University of Vermont Extension 
Department of Plant and Soil Science

Perennial Publications : Book of the Month

Herbaceous Perennial Plants
Allan Armitage. 1997.  Stipes Publ., 1141pages, 2nd ed., softcover.

THE reference I use most for herbaceous perennials, written by prolific author, speaker, photographer and professor at the Univ. of Georgia, Dr. Allan Armitage. Building on his extensive travels and contacts, and on his trials with various genera for "southern" performance, this book has both depth and breadth for all gardeners, in all climates.

After some brief thoughts, and overview of basics of plant and leaf shapes, and such, the book is an A-Z listing of genera. For each genus is given family, and overview. For the larger genera, a quick reference is then given-- a table of main species and distinguishing characteristics. Then the species follow, with pronunciations, bloom time, origin, size, zones (cold and heat) and some overview. These overviews are fascinating, often going into the persons behind the plants, lore of the plants, and the author's own personal observations and experiences. A similar description, but shorter, follows for the main cultivars of each species. Then at the end of each genus, to sum up the larger groups, is a quick key to species based on easy characteristics for gardeners not botanists. There is also a list of additional reading for each genus, in case the reader wants to learn more.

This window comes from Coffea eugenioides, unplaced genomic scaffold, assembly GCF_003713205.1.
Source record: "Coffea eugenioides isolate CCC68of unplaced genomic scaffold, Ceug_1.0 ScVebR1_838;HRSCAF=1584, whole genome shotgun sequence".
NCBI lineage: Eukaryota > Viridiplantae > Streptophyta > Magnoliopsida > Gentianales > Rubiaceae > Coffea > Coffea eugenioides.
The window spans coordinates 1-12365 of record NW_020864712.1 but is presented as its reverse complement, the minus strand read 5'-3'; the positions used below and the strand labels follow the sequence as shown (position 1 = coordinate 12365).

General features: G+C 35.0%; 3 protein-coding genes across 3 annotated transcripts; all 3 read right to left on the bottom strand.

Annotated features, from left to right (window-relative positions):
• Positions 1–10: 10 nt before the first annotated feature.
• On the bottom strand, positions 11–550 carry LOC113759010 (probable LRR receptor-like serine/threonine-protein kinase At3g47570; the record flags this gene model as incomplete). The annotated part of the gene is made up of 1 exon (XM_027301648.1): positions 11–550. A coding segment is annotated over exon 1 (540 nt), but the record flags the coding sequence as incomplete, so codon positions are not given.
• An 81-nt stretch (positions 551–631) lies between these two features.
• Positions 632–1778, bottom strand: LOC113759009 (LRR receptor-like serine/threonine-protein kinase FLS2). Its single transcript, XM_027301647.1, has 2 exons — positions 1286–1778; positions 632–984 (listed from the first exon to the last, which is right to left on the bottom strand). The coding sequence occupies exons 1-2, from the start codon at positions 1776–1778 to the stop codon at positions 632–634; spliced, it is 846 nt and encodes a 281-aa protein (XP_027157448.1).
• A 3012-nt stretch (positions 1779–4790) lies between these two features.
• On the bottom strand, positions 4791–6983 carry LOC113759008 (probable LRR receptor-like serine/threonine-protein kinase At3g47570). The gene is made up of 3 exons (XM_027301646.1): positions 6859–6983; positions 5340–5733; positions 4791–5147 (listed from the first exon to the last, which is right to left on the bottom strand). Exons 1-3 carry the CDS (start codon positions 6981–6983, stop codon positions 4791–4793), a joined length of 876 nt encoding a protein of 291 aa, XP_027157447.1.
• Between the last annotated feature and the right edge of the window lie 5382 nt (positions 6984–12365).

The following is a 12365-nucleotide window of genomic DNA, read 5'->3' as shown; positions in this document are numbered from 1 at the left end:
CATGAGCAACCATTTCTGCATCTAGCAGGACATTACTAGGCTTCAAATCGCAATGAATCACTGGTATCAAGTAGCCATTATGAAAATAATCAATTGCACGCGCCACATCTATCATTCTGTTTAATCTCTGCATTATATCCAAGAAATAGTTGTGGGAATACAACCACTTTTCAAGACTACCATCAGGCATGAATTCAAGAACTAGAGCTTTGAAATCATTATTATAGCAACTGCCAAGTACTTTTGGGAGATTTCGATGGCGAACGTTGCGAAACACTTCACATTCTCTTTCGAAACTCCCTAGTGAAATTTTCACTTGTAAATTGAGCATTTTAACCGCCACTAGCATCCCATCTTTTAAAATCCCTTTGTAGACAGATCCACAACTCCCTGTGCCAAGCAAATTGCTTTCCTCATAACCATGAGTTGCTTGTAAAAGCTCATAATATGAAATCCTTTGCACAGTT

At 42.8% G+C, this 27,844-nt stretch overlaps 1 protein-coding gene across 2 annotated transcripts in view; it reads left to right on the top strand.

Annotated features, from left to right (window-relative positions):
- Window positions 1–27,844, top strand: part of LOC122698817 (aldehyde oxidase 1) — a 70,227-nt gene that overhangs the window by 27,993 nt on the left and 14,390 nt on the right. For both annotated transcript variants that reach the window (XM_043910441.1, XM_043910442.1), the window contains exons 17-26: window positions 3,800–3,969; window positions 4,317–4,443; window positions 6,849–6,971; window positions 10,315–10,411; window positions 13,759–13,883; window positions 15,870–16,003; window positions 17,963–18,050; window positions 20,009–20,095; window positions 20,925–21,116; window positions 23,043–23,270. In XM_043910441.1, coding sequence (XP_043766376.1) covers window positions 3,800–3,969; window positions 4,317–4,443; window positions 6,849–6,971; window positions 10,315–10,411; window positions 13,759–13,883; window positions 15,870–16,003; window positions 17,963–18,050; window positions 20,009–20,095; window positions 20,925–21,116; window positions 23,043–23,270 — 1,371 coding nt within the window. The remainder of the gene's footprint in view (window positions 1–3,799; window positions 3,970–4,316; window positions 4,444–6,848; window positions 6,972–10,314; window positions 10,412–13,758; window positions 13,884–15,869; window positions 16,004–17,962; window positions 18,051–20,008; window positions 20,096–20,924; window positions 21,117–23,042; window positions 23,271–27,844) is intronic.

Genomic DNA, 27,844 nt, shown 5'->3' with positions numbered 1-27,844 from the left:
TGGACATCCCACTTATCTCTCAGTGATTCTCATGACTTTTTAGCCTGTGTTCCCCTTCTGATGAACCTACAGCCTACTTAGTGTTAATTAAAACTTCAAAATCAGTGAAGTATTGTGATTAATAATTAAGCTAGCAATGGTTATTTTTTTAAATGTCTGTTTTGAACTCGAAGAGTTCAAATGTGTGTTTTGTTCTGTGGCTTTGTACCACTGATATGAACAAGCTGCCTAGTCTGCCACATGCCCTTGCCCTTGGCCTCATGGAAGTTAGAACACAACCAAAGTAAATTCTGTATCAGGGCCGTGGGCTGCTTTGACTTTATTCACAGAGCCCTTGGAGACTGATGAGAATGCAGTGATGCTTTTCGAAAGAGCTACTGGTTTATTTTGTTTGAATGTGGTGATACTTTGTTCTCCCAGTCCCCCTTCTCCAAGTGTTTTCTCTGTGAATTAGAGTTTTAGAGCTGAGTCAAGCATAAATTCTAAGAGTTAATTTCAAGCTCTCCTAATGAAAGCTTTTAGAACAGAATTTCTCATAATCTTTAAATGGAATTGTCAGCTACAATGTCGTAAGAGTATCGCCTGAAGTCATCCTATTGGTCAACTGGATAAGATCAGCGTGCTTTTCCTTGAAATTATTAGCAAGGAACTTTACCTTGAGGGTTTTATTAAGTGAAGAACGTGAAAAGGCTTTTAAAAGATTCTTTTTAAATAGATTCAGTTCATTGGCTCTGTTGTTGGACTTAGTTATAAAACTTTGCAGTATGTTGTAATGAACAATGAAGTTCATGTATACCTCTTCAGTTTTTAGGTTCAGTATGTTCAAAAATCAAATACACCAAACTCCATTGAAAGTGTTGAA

The second edition incorporates many newer cultivars, and many more obscure genera, including some of the grasses and many native plants and bulbs. Photos are given for the main perennials (the author as many hundreds more available in separate book and Cdrom). The author has an easy to read conversational style of writing. From his many contacts and travels, his information is about as accurate as you'll find. I particularly appreciate his views on scientific plant names or taxonomy-- giving the several versions often debated by botanists, but not getting too wrapped up in which may be correct, often going with the more traditional, used and accepted names by gardeners. If you have any interest in perennials, this is a must-have reference.


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